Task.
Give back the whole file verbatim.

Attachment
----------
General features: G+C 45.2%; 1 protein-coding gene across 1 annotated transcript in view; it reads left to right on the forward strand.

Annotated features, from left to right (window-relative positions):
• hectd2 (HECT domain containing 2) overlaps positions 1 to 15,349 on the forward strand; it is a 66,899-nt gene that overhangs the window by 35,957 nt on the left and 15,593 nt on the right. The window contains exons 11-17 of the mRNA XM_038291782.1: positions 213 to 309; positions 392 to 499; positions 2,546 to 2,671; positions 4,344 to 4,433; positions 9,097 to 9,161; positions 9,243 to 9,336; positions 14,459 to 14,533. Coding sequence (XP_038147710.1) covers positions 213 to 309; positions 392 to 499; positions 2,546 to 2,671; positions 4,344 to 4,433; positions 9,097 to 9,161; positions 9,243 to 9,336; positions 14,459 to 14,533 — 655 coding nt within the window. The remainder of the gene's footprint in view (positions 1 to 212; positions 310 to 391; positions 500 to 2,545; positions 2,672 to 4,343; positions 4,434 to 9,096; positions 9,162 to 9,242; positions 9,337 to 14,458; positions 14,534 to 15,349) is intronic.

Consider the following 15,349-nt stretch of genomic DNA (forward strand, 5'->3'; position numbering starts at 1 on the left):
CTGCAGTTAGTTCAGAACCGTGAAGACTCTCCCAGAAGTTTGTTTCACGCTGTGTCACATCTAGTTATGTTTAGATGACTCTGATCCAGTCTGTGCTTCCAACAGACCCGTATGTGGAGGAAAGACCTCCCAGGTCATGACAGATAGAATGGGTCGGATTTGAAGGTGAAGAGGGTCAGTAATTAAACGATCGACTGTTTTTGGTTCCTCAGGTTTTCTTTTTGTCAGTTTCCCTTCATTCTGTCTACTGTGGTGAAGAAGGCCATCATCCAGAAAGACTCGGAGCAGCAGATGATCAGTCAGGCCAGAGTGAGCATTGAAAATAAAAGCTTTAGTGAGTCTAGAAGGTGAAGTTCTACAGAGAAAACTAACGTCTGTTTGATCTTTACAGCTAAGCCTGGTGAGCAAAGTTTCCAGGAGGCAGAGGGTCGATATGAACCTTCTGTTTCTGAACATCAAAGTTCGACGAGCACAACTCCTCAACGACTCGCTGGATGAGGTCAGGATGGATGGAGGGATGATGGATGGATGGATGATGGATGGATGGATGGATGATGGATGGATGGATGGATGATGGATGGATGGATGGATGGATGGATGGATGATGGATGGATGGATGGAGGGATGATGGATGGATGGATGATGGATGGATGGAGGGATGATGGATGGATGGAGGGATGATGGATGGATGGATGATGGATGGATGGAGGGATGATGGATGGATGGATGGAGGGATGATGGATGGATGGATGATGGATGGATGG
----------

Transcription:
General features: G+C 45.2%; 1 protein-coding gene across 1 annotated transcript in view; it reads left to right on the forward strand.

Annotated features, from left to right (window-relative positions):
• hectd2 (HECT domain containing 2) overlaps positions 1 to 15,349 on the forward strand; it is a 66,899-nt gene that overhangs the window by 35,957 nt on the left and 15,593 nt on the right. The window contains exons 11-17 of the mRNA XM_038291782.1: positions 213 to 309; positions 392 to 499; positions 2,546 to 2,671; positions 4,344 to 4,433; positions 9,097 to 9,161; positions 9,243 to 9,336; positions 14,459 to 14,533. Coding sequence (XP_038147710.1) covers positions 213 to 309; positions 392 to 499; positions 2,546 to 2,671; positions 4,344 to 4,433; positions 9,097 to 9,161; positions 9,243 to 9,336; positions 14,459 to 14,533 — 655 coding nt within the window. The remainder of the gene's footprint in view (positions 1 to 212; positions 310 to 391; positions 500 to 2,545; positions 2,672 to 4,343; positions 4,434 to 9,096; positions 9,162 to 9,242; positions 9,337 to 14,458; positions 14,534 to 15,349) is intronic.

Consider the following 15,349-nt stretch of genomic DNA (forward strand, 5'->3'; position numbering starts at 1 on the left):
CTGCAGTTAGTTCAGAACCGTGAAGACTCTCCCAGAAGTTTGTTTCACGCTGTGTCACATCTAGTTATGTTTAGATGACTCTGATCCAGTCTGTGCTTCCAACAGACCCGTATGTGGAGGAAAGACCTCCCAGGTCATGACAGATAGAATGGGTCGGATTTGAAGGTGAAGAGGGTCAGTAATTAAACGATCGACTGTTTTTGGTTCCTCAGGTTTTCTTTTTGTCAGTTTCCCTTCATTCTGTCTACTGTGGTGAAGAAGGCCATCATCCAGAAAGACTCGGAGCAGCAGATGATCAGTCAGGCCAGAGTGAGCATTGAAAATAAAAGCTTTAGTGAGTCTAGAAGGTGAAGTTCTACAGAGAAAACTAACGTCTGTTTGATCTTTACAGCTAAGCCTGGTGAGCAAAGTTTCCAGGAGGCAGAGGGTCGATATGAACCTTCTGTTTCTGAACATCAAAGTTCGACGAGCACAACTCCTCAACGACTCGCTGGATGAGGTCAGGATGGATGGAGGGATGATGGATGGATGGATGATGGATGGATGGATGGATGATGGATGGATGGATGGATGATGGATGGATGGATGGATGGATGGATGGATGATGGATGGATGGATGGAGGGATGATGGATGGATGGATGATGGATGGATGGAGGGATGATGGATGGATGGAGGGATGATGGATGGATGGATGATGGATGGATGGAGGGATGATGGATGGATGGATGGAGGGATGATGGATGGATGGATGATGGATGGATGG